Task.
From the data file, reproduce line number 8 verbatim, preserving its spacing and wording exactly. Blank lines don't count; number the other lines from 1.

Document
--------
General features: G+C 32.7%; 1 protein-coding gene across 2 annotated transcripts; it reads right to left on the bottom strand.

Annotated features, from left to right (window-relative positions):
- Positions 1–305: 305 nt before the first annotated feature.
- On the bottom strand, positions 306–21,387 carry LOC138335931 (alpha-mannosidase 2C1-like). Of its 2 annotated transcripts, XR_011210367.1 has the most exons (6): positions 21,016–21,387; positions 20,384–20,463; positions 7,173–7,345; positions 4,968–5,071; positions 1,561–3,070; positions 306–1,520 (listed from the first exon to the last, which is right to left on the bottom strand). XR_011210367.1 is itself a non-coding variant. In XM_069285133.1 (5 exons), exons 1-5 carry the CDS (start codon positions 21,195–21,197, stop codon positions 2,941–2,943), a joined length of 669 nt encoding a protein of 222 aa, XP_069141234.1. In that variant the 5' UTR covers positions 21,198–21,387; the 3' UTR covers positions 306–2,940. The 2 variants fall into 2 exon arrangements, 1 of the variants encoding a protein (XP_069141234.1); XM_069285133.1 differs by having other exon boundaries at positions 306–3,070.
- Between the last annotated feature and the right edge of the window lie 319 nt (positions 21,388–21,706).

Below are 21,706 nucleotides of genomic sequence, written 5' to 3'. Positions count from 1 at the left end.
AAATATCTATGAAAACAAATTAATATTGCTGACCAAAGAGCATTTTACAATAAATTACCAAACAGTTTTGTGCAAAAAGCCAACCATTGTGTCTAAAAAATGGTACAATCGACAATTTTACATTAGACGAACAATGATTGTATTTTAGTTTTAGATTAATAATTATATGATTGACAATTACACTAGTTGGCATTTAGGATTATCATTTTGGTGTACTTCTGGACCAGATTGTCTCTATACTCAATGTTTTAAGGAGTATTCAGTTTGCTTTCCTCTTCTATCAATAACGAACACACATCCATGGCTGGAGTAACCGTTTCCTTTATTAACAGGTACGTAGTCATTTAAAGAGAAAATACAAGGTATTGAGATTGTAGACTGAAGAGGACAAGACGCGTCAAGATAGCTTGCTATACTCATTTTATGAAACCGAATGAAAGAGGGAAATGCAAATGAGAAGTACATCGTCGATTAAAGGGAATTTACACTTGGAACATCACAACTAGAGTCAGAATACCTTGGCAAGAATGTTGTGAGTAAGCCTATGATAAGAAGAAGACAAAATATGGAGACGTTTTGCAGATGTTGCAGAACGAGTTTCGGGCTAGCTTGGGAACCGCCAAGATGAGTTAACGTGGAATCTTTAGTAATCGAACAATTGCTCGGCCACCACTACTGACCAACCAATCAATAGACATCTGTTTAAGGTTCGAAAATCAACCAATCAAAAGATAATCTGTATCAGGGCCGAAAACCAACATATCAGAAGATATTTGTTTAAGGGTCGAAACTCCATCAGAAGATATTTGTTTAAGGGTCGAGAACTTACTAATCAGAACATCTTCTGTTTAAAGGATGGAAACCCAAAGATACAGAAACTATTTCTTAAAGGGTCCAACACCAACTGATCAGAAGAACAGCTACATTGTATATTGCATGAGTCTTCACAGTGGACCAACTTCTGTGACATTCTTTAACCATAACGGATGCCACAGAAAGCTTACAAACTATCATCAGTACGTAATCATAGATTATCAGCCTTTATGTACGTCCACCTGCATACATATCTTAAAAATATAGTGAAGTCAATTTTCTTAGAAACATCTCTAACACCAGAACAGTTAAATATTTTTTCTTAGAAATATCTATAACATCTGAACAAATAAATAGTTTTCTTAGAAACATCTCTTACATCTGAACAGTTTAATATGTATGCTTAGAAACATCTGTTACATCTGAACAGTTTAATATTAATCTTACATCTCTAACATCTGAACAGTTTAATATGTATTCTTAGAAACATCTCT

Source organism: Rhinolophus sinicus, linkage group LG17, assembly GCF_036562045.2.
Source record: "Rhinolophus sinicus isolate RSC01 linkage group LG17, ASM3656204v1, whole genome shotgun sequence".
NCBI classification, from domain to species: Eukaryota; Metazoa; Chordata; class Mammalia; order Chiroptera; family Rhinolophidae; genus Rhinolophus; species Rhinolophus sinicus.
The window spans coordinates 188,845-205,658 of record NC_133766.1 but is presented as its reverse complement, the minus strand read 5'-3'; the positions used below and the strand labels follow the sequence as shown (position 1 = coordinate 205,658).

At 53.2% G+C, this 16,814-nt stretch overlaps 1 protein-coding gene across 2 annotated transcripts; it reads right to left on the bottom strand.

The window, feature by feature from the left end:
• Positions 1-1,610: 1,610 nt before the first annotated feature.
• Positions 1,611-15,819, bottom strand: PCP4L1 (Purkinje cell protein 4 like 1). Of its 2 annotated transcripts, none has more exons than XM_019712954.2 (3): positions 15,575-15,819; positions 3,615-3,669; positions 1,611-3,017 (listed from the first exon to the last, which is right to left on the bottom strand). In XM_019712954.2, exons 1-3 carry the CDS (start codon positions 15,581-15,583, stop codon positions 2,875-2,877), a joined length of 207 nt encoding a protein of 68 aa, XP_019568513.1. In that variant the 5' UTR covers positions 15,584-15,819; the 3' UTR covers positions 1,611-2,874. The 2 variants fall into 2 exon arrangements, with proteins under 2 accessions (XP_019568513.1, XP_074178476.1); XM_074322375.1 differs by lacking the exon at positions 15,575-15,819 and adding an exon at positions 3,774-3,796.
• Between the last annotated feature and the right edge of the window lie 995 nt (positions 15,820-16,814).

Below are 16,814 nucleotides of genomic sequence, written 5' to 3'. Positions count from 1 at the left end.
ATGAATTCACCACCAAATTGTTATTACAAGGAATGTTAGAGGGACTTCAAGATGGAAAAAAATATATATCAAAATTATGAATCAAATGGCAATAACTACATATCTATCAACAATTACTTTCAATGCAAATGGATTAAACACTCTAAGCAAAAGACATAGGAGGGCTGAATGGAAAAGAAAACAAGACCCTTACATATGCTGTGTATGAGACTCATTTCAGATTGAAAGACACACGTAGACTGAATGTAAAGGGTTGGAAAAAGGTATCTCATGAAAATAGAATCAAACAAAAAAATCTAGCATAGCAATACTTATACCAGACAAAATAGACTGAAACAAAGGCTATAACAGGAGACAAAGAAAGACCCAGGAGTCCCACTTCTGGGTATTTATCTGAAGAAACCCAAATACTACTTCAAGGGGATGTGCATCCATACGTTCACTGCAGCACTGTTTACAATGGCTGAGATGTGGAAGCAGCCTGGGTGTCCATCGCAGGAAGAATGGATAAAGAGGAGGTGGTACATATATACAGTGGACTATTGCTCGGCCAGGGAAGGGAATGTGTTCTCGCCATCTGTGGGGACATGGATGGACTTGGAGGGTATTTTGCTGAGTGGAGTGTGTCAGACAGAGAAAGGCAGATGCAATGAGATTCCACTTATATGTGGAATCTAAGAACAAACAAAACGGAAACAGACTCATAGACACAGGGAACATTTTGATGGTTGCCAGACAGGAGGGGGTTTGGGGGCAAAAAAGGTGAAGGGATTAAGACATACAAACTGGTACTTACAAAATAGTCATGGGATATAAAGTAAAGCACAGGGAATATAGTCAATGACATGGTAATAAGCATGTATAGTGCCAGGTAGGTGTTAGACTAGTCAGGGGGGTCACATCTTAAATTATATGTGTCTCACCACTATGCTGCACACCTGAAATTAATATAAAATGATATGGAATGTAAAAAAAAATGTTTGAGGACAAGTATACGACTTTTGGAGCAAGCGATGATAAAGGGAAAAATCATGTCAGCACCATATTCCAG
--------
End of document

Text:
Source organism: Rhinolophus sinicus, linkage group LG17, assembly GCF_036562045.2.